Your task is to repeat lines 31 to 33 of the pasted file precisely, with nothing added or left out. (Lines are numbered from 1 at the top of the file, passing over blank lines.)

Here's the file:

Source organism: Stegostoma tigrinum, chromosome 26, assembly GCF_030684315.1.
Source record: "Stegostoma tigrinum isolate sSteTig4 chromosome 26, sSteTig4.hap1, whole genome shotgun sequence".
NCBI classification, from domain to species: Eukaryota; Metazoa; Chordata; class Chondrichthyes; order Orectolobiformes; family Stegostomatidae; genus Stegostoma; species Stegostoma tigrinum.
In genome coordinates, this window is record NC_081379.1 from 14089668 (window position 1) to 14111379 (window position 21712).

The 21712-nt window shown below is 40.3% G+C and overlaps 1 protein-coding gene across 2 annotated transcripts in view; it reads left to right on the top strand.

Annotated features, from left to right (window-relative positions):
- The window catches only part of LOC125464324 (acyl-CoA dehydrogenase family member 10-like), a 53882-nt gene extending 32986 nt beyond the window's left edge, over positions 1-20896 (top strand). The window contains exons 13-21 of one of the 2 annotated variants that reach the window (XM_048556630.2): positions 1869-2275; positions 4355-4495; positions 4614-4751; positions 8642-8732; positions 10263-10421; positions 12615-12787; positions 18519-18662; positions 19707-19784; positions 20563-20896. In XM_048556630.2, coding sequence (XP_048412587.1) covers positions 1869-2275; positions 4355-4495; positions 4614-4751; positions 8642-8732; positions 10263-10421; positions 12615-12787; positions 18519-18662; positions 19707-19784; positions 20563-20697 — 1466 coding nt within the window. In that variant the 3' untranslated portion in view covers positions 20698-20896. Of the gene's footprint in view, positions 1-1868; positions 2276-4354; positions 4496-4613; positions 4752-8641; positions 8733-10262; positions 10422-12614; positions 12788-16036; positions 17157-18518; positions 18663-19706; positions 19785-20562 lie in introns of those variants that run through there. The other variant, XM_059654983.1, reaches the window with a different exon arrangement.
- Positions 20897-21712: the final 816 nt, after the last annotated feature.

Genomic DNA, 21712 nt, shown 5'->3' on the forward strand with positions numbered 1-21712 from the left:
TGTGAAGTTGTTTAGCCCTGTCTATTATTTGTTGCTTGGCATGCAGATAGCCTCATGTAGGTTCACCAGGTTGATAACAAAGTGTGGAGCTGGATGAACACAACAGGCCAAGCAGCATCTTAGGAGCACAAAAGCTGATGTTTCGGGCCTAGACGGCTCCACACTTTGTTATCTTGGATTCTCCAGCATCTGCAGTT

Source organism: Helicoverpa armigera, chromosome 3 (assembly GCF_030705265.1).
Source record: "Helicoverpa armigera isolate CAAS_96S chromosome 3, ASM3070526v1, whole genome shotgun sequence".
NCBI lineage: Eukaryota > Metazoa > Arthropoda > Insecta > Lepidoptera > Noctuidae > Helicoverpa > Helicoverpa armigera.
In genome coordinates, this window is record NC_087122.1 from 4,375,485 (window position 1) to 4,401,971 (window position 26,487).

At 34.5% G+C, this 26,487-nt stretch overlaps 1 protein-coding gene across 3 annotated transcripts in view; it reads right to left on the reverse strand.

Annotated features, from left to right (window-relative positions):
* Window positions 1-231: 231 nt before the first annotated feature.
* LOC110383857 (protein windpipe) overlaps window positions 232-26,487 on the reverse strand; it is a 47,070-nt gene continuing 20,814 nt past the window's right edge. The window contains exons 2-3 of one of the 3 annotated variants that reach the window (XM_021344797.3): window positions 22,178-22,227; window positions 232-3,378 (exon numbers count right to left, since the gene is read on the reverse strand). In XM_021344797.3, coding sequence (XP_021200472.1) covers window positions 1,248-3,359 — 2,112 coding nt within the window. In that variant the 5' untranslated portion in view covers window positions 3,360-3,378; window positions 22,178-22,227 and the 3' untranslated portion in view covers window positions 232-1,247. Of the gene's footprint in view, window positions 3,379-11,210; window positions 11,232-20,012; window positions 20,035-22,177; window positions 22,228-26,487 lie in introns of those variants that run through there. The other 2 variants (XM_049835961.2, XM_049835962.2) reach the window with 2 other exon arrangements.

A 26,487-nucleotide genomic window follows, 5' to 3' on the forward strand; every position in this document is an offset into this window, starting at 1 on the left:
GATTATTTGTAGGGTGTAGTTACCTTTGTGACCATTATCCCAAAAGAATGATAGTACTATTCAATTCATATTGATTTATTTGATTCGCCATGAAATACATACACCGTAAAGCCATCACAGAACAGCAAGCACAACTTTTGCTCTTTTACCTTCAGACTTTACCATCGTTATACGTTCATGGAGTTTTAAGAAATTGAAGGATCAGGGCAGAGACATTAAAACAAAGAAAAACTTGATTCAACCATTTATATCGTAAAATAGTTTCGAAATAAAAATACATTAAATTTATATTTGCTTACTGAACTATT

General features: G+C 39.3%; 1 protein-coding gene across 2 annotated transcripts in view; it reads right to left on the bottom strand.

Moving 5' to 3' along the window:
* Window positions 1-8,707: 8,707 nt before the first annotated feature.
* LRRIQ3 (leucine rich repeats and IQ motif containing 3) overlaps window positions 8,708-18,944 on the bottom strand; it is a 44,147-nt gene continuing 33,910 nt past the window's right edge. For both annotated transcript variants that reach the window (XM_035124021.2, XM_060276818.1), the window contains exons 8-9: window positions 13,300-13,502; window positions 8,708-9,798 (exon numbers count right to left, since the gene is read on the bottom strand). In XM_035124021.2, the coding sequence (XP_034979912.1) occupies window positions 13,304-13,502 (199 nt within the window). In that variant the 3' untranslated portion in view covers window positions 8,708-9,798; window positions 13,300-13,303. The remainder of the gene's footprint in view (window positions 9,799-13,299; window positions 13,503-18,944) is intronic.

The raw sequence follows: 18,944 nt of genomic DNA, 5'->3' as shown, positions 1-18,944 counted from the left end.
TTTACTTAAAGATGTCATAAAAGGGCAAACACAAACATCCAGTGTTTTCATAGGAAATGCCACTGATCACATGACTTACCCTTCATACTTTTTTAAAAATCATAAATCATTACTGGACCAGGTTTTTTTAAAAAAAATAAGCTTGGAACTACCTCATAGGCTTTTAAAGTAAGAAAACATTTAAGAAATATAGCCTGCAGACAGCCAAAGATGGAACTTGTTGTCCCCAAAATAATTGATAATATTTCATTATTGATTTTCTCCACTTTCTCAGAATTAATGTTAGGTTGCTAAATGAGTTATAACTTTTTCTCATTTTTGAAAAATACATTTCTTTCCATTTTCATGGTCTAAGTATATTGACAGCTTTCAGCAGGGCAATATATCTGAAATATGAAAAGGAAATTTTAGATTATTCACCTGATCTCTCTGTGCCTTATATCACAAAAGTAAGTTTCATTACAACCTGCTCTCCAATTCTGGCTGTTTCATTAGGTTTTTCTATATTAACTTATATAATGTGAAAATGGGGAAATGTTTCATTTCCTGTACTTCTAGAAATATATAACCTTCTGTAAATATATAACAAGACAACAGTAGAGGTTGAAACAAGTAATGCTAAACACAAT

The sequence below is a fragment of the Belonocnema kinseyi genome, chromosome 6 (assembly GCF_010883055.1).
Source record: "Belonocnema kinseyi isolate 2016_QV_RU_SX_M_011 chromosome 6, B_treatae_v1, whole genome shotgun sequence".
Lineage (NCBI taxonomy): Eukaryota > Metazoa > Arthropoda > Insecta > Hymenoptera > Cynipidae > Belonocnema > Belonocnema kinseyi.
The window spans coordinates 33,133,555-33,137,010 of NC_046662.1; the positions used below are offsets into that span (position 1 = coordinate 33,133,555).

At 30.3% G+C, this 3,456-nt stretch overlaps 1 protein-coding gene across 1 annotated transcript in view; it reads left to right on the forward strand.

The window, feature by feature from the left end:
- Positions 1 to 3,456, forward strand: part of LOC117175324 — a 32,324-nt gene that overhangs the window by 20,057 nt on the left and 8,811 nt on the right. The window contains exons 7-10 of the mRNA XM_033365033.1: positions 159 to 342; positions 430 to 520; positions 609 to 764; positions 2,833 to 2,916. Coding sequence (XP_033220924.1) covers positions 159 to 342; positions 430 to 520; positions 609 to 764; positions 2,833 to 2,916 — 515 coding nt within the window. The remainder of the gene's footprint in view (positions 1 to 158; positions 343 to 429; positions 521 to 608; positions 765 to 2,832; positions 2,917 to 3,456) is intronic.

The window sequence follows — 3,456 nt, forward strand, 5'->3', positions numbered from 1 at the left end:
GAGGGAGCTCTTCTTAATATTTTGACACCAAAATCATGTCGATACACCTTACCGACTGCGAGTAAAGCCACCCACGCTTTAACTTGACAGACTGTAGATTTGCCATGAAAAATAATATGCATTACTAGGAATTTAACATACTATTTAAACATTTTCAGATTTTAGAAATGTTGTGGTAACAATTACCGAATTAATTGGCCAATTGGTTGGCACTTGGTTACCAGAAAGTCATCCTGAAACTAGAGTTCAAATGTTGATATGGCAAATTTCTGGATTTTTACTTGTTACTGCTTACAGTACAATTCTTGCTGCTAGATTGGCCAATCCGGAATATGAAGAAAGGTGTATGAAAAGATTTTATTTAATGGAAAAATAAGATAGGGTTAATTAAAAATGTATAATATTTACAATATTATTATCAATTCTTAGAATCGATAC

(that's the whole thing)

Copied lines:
At 30.3% G+C, this 3,456-nt stretch overlaps 1 protein-coding gene across 1 annotated transcript in view; it reads left to right on the forward strand.

The window, feature by feature from the left end:
- Positions 1 to 3,456, forward strand: part of LOC117175324 — a 32,324-nt gene that overhangs the window by 20,057 nt on the left and 8,811 nt on the right. The window contains exons 7-10 of the mRNA XM_033365033.1: positions 159 to 342; positions 430 to 520; positions 609 to 764; positions 2,833 to 2,916. Coding sequence (XP_033220924.1) covers positions 159 to 342; positions 430 to 520; positions 609 to 764; positions 2,833 to 2,916 — 515 coding nt within the window. The remainder of the gene's footprint in view (positions 1 to 158; positions 343 to 429; positions 521 to 608; positions 765 to 2,832; positions 2,917 to 3,456) is intronic.